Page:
The war’s continuation entails multiple serious threats. Domestically, the fear of Syria’s break-up and loss of its multi-ethnic identity is real. Preventing further sectarian division, feared by all147, must be the LAS’ key objective.148 Excessive violence by the regime and non-state actors, such as ISIS149, terrorises a population already traumatized by the loss of cultural heritage.150 The population rejects ISIS’ and Al-Nusra’s terror, and their infighting is disqualifying them from future solutions. Egypt’s transition and its treatment of the MB play a central role. If Egypt continues to brutally suppress and execute MB leaders, it will only strengthen violent opposition. If, on the other hand, it exercises constraint and administers justice, it can regain its authoritative voice in LAS matters. The Coalition’s hijacking by regional and international actors has “helped complicate the problem”151, leading analysts to describe the LAS’ role as “not so much a result of the ‘Tahrir spirit’ as of the hardheaded, geopolitical calculations.”152 The LAS must create internal cohesion if it does not want to go down in history as an association of corrupt and disconnected authoritarians, or worse henchman of the West. This is further substantiated if the Saudi fear of Iran’s rise holds true.153

Externally, spillover is feared by all neighbours, and section ‎3.1 bears sufficient evidence for the seriousness of this threat, especially for Lebanon. If the LAS respects its own calls for a Syrian-led transition, Secretary-General al-Arabi must offer his good offices to understand the interests of Saudi Arabia and Qatar and settle their dispute. Any future agreement with Russia and Iran requires agreement amongst Arab leaders. This would not further the objective of giving military superiority to either side, but of creating a situation ripe for dialogue.154 A recent analysis claims that Saudi Arabia and Iran hold the means of achieving an enduring ceasefire.155 Members of the League such as Oman, Kuwait and Qatar, maintaining fairly good relations, should be tasked to ensure Iran’s inclusion in international efforts.156 On this basis, the LAS can then provide a forum for common debate of Syria’s future between the opposition and the regime.

As evidenced, the Secretary-General, given the right to speak as the Arab representative, can inform the UNSC. Pragmatism must be the priority in agreeing on ceasefires and providing humanitarian aid. “[H]umanitarian initiative[s] without a single political or military stipulation”157 do not exist since all provision of aid reaches the strongest military forces, unless accompanied by political measures.158 Conversations with the Coalition and the UNSC should, therefore, include possibilities of LAS peacekeeping forces to secure humanitarian corridors and of a renewed observer mission with independent Arab human rights observers. Previous actions should inform possible strategies. Military intervention must be founded on full UNSC legitimisation. Such rhetoric is strong with all parties159, but it is an open secret that military intervention is on-going.160 The proliferation of fighting expertise and weapons post-conflict must urgently be addressed.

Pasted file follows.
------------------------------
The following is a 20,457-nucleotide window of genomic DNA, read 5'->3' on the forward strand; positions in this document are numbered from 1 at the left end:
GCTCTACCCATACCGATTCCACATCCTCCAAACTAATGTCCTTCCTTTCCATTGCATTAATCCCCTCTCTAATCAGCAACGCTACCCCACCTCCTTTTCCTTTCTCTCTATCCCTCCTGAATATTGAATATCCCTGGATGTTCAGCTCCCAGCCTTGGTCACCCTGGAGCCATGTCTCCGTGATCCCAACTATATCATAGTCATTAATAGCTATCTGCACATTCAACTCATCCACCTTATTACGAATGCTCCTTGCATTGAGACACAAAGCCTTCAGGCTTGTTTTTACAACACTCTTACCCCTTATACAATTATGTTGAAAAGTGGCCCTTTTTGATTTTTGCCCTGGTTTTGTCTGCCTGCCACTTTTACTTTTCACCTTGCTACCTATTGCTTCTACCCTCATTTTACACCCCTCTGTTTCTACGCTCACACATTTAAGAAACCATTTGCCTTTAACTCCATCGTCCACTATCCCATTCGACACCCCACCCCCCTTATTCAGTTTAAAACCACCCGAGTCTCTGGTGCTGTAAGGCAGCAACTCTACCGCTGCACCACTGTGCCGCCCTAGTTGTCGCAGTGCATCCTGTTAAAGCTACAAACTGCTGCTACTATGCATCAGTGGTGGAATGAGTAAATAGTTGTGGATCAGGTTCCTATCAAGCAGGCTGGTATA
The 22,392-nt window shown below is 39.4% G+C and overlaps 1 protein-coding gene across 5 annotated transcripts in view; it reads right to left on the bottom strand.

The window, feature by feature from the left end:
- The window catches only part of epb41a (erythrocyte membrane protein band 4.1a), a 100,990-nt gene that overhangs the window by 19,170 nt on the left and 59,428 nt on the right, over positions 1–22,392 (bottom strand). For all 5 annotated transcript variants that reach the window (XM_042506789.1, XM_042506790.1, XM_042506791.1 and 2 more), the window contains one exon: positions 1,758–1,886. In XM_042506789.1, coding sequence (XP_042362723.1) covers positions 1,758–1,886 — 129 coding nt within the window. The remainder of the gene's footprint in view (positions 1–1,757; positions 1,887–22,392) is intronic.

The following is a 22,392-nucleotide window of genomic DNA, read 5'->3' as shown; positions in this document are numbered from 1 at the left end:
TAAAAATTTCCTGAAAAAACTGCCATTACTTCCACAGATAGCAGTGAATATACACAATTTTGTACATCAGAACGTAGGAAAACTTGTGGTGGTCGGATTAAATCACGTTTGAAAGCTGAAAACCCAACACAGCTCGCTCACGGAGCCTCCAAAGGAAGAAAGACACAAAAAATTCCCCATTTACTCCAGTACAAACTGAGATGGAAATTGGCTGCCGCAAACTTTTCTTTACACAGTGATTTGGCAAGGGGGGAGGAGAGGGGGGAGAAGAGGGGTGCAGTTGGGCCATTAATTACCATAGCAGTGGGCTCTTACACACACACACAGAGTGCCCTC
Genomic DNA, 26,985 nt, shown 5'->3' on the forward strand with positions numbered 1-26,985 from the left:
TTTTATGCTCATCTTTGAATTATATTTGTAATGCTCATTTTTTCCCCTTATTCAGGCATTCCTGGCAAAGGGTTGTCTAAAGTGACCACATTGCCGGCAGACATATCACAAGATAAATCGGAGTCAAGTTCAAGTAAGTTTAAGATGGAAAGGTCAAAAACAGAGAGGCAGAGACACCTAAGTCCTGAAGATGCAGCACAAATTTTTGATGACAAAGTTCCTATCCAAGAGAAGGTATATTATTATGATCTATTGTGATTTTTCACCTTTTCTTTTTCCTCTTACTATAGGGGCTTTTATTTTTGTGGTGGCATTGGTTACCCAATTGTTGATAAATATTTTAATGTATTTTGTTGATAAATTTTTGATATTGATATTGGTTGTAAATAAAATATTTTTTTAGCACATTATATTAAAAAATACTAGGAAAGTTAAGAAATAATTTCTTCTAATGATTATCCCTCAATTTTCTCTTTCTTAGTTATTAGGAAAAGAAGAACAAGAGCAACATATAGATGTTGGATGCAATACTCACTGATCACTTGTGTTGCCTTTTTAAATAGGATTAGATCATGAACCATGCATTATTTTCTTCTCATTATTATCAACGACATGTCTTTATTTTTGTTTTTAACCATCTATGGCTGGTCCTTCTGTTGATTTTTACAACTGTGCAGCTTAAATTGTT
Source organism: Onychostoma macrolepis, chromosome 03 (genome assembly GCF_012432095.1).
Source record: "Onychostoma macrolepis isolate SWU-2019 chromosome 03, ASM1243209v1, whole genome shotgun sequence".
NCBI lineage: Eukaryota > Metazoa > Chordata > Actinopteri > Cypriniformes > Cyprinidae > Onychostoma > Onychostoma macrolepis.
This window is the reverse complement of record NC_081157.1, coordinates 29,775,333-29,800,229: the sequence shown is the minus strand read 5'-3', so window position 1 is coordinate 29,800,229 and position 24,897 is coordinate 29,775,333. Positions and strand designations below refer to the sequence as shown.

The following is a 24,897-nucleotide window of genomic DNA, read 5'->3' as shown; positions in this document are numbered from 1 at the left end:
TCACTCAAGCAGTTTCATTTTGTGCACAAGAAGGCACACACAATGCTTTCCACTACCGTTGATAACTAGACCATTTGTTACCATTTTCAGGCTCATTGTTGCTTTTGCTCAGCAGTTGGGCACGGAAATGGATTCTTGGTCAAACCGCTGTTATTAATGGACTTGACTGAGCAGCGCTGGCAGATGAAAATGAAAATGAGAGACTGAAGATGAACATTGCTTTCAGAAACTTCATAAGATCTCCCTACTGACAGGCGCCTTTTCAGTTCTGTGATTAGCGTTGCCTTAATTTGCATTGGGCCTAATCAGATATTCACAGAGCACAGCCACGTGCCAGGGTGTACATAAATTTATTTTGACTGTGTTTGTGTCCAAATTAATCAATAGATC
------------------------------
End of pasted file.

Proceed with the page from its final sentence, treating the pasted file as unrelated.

Without Arab laws, degrees or binding resolutions, the state of pan-Arabism is disappointing, and the LAS risks forfeiting citizen’s trust.161 We are seeing a downward spiral of action-reaction processes, hardening positions and decreasing the potential for self-help.162

Frustrations over an understaffed Secretariat and lack of common political will, made Europeans dismiss the League as part of the solution, but Arab diplomats in Cairo are often their member state’s best and could be leveraged.163 To address conflicts before their escalation, the LAS must build on Secretary-General Moussa’s reforms, ensure resilient long-term relationships through trust-building measures and end bilateral bargaining and short-sighted unilateral actions. The lessons from Syria must not be forgotten, but harnessed to consolidate the LAS’ conflict management and prevention mechanisms. The League must reach agreement on its future organisation, addressing criticism of a lack of decision-making mechanisms, of economic components and of overall “outdated objectives”164.